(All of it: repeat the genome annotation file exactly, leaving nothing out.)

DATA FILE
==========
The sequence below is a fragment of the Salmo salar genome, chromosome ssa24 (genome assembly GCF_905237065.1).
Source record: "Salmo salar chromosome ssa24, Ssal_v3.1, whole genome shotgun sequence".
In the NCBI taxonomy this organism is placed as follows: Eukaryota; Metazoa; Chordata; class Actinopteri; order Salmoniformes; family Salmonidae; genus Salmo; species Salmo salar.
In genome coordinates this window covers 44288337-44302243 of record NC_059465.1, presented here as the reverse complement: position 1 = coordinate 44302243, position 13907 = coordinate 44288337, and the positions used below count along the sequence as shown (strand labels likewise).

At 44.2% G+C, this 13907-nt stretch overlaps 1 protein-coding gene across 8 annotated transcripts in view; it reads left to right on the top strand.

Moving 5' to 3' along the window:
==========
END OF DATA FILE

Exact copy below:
The sequence below is a fragment of the Salmo salar genome, chromosome ssa24 (genome assembly GCF_905237065.1).
Source record: "Salmo salar chromosome ssa24, Ssal_v3.1, whole genome shotgun sequence".
In the NCBI taxonomy this organism is placed as follows: Eukaryota; Metazoa; Chordata; class Actinopteri; order Salmoniformes; family Salmonidae; genus Salmo; species Salmo salar.
In genome coordinates this window covers 44288337-44302243 of record NC_059465.1, presented here as the reverse complement: position 1 = coordinate 44302243, position 13907 = coordinate 44288337, and the positions used below count along the sequence as shown (strand labels likewise).

At 44.2% G+C, this 13907-nt stretch overlaps 1 protein-coding gene across 8 annotated transcripts in view; it reads left to right on the top strand.

Moving 5' to 3' along the window: